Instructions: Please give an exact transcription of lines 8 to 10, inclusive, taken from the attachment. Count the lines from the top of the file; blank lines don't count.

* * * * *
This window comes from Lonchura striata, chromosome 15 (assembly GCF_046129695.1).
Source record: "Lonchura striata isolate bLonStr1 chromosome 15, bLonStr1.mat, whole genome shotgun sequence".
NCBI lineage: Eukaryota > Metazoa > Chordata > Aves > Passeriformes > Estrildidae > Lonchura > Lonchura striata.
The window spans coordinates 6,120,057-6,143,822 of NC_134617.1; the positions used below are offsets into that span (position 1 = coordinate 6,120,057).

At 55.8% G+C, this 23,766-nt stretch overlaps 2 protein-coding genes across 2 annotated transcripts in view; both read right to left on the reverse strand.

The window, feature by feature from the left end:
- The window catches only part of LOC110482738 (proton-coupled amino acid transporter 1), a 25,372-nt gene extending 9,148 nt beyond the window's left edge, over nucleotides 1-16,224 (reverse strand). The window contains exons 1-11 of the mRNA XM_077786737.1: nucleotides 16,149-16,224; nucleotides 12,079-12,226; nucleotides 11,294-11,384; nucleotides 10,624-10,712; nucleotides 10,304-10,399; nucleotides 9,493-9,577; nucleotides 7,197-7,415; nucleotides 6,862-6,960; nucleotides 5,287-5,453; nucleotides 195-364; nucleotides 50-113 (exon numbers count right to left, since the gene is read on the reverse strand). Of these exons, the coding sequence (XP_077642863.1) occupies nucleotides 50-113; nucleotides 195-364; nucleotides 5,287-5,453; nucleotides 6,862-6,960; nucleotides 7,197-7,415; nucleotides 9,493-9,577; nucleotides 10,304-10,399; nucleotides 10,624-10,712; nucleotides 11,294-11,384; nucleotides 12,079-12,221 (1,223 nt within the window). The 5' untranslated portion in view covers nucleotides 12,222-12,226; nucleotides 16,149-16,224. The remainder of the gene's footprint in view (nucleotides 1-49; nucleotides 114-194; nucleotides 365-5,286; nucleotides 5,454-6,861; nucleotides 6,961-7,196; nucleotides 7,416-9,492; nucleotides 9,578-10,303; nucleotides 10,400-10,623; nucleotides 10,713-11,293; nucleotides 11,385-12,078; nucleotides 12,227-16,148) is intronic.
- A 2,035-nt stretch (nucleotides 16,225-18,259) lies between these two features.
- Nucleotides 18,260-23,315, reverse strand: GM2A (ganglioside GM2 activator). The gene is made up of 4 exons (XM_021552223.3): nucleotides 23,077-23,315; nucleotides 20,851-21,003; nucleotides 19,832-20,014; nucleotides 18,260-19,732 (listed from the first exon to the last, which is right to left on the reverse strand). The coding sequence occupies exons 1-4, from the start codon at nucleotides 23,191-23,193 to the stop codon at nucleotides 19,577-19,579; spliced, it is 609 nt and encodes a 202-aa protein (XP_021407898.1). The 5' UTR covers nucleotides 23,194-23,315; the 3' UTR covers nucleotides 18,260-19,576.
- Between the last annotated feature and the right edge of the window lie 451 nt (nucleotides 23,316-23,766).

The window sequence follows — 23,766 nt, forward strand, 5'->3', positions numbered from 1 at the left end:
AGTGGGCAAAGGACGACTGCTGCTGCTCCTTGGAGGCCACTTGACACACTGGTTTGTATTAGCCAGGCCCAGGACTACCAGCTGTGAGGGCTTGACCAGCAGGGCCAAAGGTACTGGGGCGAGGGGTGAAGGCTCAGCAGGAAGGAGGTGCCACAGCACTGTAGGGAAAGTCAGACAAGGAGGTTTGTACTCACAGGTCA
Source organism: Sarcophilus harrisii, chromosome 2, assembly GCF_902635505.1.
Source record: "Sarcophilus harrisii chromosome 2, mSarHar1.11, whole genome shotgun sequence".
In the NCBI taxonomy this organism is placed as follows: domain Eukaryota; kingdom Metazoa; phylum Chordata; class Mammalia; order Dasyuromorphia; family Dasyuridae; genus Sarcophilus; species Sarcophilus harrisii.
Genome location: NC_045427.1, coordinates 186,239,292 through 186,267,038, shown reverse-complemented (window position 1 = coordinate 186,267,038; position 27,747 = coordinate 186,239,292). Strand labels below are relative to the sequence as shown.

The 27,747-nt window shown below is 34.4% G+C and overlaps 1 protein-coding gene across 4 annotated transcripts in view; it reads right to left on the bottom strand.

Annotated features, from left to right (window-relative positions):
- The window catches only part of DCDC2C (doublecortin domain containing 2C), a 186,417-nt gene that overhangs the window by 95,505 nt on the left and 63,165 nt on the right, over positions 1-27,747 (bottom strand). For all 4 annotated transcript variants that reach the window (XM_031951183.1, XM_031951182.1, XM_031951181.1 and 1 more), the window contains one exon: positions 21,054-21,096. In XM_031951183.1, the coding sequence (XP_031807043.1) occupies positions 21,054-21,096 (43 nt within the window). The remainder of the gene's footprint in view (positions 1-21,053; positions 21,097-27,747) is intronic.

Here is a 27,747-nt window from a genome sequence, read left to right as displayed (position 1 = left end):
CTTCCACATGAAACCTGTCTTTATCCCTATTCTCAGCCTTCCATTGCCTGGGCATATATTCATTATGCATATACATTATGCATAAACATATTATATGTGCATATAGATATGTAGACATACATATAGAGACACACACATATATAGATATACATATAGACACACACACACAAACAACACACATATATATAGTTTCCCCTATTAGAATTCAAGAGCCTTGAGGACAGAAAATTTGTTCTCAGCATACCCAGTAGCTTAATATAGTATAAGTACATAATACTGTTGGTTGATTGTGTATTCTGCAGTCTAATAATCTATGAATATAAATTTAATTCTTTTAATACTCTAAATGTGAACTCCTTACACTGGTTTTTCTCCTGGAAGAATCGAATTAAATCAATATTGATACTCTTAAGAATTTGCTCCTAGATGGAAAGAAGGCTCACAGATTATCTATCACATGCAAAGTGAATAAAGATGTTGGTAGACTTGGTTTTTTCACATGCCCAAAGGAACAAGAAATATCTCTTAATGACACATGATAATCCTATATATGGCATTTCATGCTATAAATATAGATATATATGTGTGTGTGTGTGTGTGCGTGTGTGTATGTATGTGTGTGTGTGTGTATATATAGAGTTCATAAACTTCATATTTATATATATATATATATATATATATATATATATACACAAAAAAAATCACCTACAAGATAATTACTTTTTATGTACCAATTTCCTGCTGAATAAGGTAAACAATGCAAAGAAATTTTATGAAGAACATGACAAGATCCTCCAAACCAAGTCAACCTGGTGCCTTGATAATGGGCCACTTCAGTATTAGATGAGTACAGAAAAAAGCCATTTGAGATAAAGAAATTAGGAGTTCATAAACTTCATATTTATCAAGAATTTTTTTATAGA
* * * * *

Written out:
- A 2,035-nt stretch (nucleotides 16,225-18,259) lies between these two features.
- Nucleotides 18,260-23,315, reverse strand: GM2A (ganglioside GM2 activator). The gene is made up of 4 exons (XM_021552223.3): nucleotides 23,077-23,315; nucleotides 20,851-21,003; nucleotides 19,832-20,014; nucleotides 18,260-19,732 (listed from the first exon to the last, which is right to left on the reverse strand). The coding sequence occupies exons 1-4, from the start codon at nucleotides 23,191-23,193 to the stop codon at nucleotides 19,577-19,579; spliced, it is 609 nt and encodes a 202-aa protein (XP_021407898.1). The 5' UTR covers nucleotides 23,194-23,315; the 3' UTR covers nucleotides 18,260-19,576.
- Between the last annotated feature and the right edge of the window lie 451 nt (nucleotides 23,316-23,766).